Friday, April 04, 2014

Master of Confessions

Two months ago, the appeals process ended in the case of Kaing Guek Eav, the only person to have been convicted thus far in Cambodia's special genocide tribunal, the Extraordinary Chambers in the Courts of Cambodia (ECCC). Comrade Duch, to use the defendant's more familiar nom de guerre, was the top Khmer Rouge official at S-21, the infamous makeshift prison in Phnom Penh, where, between 1975 and early 1979, over 12,000 people were held and tortured before being transported to their executions in the killing fields outside of the city. The sentence handed down by the mixed Cambodian/international tribunal in 2010 had been 30 years in prison; the appellate division changed the term to life imprisonment for the 69-year-old Duch.

Four others who bear even more responsibility for the slaughter in Cambodia, people much older and more feeble than Duch, have been indicted by the ECCC, but it is entirely possible that Duch will be the only person the court ever convicts. Of the four remaining indictees, one died on March 14, 2013, and another had her case dismissed in November 2011 when she was deemed unfit for trial due to the advance of Alzheimer's disease. The two remaining named defendants, Nuon Chea and Khieu Samphan, are 87 and 82, respectively. (There are two additional cases under investigation involving a total of five possible defendants, but their identities remain confidential at this point.)

During his trial, Duch confessed and apologized to his victims' families, many of whom crowded the visitors' galleries when he testified. At one point Duch said, "I sincerely regret to giving in to others' ideas and concepts and to accepting the criminal tasks I was asked to do. When I think about it, I am first angry at the steering committee of the party, who used all sorts of tricks to lead the country to a total and absolute tragedy. I am also angry at myself for agreeing on others' conceptions and for blindly respecting their criminal orders." Duch later angered those to whom he had apologized by asking the court to release him on the grounds that his case did not fall within the competence of the ECCC. He was not, his lawyer argued, a "senior leader" of the Khmer Rouge nor was he one of those "most responsible" for the crimes committed by the regime. The court rejected the claim.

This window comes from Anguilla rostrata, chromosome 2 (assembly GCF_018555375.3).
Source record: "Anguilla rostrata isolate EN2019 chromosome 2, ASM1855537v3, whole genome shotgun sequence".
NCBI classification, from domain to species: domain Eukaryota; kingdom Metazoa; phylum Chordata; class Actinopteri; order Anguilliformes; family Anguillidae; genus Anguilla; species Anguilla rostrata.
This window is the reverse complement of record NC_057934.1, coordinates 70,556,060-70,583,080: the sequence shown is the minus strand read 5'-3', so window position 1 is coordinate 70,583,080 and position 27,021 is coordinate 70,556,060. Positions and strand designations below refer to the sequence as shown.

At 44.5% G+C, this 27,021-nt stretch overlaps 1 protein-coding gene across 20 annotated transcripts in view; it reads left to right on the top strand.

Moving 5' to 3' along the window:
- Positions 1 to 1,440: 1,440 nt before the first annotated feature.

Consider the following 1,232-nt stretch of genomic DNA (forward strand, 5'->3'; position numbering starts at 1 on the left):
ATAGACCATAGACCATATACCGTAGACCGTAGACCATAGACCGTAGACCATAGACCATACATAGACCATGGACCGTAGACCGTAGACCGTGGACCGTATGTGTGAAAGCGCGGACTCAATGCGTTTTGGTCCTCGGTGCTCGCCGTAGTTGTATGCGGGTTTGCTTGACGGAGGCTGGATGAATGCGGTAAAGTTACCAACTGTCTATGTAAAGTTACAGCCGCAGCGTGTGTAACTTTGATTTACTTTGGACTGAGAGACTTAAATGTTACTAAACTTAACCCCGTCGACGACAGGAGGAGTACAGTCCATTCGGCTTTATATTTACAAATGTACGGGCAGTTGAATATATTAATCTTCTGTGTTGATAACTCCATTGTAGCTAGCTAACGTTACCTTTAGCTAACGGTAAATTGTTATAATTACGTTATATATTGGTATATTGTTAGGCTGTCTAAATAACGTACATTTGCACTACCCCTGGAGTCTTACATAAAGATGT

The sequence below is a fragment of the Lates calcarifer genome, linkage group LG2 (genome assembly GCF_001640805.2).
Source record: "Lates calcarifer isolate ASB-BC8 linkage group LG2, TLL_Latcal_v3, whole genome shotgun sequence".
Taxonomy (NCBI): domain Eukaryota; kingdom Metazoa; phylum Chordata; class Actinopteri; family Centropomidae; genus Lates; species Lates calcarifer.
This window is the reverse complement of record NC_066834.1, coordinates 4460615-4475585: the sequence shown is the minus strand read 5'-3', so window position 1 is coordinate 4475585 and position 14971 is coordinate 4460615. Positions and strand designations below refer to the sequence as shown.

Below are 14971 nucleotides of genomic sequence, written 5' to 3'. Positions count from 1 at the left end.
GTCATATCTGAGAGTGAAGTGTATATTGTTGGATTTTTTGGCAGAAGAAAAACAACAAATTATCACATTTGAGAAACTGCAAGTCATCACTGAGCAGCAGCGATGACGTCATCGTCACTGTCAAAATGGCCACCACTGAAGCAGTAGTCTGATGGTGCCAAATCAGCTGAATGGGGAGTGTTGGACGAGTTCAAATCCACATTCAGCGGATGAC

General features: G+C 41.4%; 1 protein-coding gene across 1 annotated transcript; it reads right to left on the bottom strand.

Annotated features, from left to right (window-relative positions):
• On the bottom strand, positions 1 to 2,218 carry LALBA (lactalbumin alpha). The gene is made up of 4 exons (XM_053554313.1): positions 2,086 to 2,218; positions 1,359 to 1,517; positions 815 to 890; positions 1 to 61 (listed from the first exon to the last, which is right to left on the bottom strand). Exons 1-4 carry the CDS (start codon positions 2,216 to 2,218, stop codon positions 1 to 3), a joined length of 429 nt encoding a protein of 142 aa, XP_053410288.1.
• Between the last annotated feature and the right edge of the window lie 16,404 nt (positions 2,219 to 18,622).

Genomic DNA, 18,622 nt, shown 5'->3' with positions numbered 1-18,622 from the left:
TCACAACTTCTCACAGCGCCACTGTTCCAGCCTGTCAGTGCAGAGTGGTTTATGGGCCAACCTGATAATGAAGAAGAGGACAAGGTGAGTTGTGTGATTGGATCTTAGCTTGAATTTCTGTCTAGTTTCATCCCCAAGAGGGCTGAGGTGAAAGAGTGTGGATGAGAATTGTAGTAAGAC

French journalist Thierry Cruvellier has just published a book--The Master of Confessions--about the Duch trial. Farah Stockman, who met Cruvellier while both were covering the International Criminal Tribunal for Rwanda, writes about Cruvellier, his book, and genocide trials here. She notes that Cruvellier is "the world's most dedicated genocide trial junkie," having covered trials at the International Criminal Tribunal for Rwanda, the International Criminal Tribunal for the Former Yugoslavia, the Special Court for Sierra Leone, and the ECCC. Everywhere, she says, Cruvellier asked these questions: "Who is this expensive international justice for? The peasant farmers who give their testimonies, only to return home to poverty and meals less delicious than what the killers eat in UN jails? Was it for the 'international community,' which needed absolution for its failure to stop the killings? Or for killers to get one last shot at forgiveness?"

Stockman concludes that, perhaps, the trials are for history--to help us understand how and why genocide occurs so we can prevent it in the future. Maybe. But trials are a slow and cumbersome way to build knowledge. I would venture to say that the trials are simply for the sake of justice. Certainly not perfect justice: too many killers--in Cambodia, Rwanda, the Balkans, Sudan, the Central African Republic, and elsewhere--escape prosecution for us to speak of justice except in the highly qualified way that humans must always speak of justice. But, justice nonetheless--as an ideal, perhaps. So that even if Kaing Guek Eav is the only person ever convicted of crimes connected to the Cambodian genocide, we can still affirm that what happened was heinously offensive and that the victims deserve  recognition.

In what kind of world would we not at least attempt to do justice?

Update: George Packer of the New Yorker has a thoughtful review of Cruvellier's book here.